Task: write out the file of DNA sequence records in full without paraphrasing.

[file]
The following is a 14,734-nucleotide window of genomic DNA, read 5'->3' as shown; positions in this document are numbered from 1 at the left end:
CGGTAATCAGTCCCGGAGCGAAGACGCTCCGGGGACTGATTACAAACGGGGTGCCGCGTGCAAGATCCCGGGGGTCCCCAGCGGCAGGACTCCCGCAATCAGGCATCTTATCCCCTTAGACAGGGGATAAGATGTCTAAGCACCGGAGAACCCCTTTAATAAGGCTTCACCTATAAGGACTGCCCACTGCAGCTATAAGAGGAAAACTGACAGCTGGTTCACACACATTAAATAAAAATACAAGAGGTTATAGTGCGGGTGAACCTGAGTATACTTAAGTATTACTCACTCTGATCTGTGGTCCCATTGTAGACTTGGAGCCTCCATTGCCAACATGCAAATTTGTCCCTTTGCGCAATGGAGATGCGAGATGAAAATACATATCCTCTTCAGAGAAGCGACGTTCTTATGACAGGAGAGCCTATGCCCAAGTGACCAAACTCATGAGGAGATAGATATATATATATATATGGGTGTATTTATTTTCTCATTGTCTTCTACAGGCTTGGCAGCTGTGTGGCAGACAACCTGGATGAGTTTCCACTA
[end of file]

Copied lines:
The following is a 14,734-nucleotide window of genomic DNA, read 5'->3' as shown; positions in this document are numbered from 1 at the left end:
CGGTAATCAGTCCCGGAGCGAAGACGCTCCGGGGACTGATTACAAACGGGGTGCCGCGTGCAAGATCCCGGGGGTCCCCAGCGGCAGGACTCCCGCAATCAGGCATCTTATCCCCTTAGACAGGGGATAAGATGTCTAAGCACCGGAGAACCCCTTTAATAAGGCTTCACCTATAAGGACTGCCCACTGCAGCTATAAGAGGAAAACTGACAGCTGGTTCACACACATTAAATAAAAATACAAGAGGTTATAGTGCGGGTGAACCTGAGTATACTTAAGTATTACTCACTCTGATCTGTGGTCCCATTGTAGACTTGGAGCCTCCATTGCCAACATGCAAATTTGTCCCTTTGCGCAATGGAGATGCGAGATGAAAATACATATCCTCTTCAGAGAAGCGACGTTCTTATGACAGGAGAGCCTATGCCCAAGTGACCAAACTCATGAGGAGATAGATATATATATATATATGGGTGTATTTATTTTCTCATTGTCTTCTACAGGCTTGGCAGCTGTGTGGCAGACAACCTGGATGAGTTTCCACTA